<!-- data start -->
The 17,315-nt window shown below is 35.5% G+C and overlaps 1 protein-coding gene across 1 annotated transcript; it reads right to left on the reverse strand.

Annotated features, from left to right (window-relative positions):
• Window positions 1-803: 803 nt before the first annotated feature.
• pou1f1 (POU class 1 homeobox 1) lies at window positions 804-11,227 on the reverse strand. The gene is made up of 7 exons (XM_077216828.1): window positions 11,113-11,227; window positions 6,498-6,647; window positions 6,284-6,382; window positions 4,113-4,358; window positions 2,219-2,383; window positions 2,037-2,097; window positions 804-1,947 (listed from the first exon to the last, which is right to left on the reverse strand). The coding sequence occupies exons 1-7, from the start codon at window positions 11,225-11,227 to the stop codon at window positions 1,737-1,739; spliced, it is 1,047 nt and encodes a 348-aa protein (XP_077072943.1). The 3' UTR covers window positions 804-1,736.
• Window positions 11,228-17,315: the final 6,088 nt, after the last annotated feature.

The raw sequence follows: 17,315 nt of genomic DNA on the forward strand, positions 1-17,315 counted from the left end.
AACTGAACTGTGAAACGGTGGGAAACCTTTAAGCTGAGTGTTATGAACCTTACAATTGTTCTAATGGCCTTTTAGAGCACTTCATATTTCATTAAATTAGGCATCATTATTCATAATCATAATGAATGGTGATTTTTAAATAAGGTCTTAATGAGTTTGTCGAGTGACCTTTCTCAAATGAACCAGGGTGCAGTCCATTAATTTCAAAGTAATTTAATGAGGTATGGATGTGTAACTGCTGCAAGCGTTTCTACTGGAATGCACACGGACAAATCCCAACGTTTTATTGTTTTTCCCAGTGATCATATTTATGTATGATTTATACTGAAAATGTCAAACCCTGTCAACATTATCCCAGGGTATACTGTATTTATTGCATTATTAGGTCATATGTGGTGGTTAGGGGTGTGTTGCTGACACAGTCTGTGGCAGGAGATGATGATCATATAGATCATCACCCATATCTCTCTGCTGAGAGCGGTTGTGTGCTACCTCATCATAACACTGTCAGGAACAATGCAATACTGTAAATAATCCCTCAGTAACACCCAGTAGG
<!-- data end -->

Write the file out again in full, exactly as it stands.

The 17,315-nt window shown below is 35.5% G+C and overlaps 1 protein-coding gene across 1 annotated transcript; it reads right to left on the reverse strand.

Annotated features, from left to right (window-relative positions):
• Window positions 1-803: 803 nt before the first annotated feature.
• pou1f1 (POU class 1 homeobox 1) lies at window positions 804-11,227 on the reverse strand. The gene is made up of 7 exons (XM_077216828.1): window positions 11,113-11,227; window positions 6,498-6,647; window positions 6,284-6,382; window positions 4,113-4,358; window positions 2,219-2,383; window positions 2,037-2,097; window positions 804-1,947 (listed from the first exon to the last, which is right to left on the reverse strand). The coding sequence occupies exons 1-7, from the start codon at window positions 11,225-11,227 to the stop codon at window positions 1,737-1,739; spliced, it is 1,047 nt and encodes a 348-aa protein (XP_077072943.1). The 3' UTR covers window positions 804-1,736.
• Window positions 11,228-17,315: the final 6,088 nt, after the last annotated feature.

The raw sequence follows: 17,315 nt of genomic DNA on the forward strand, positions 1-17,315 counted from the left end.
AACTGAACTGTGAAACGGTGGGAAACCTTTAAGCTGAGTGTTATGAACCTTACAATTGTTCTAATGGCCTTTTAGAGCACTTCATATTTCATTAAATTAGGCATCATTATTCATAATCATAATGAATGGTGATTTTTAAATAAGGTCTTAATGAGTTTGTCGAGTGACCTTTCTCAAATGAACCAGGGTGCAGTCCATTAATTTCAAAGTAATTTAATGAGGTATGGATGTGTAACTGCTGCAAGCGTTTCTACTGGAATGCACACGGACAAATCCCAACGTTTTATTGTTTTTCCCAGTGATCATATTTATGTATGATTTATACTGAAAATGTCAAACCCTGTCAACATTATCCCAGGGTATACTGTATTTATTGCATTATTAGGTCATATGTGGTGGTTAGGGGTGTGTTGCTGACACAGTCTGTGGCAGGAGATGATGATCATATAGATCATCACCCATATCTCTCTGCTGAGAGCGGTTGTGTGCTACCTCATCATAACACTGTCAGGAACAATGCAATACTGTAAATAATCCCTCAGTAACACCCAGTAGG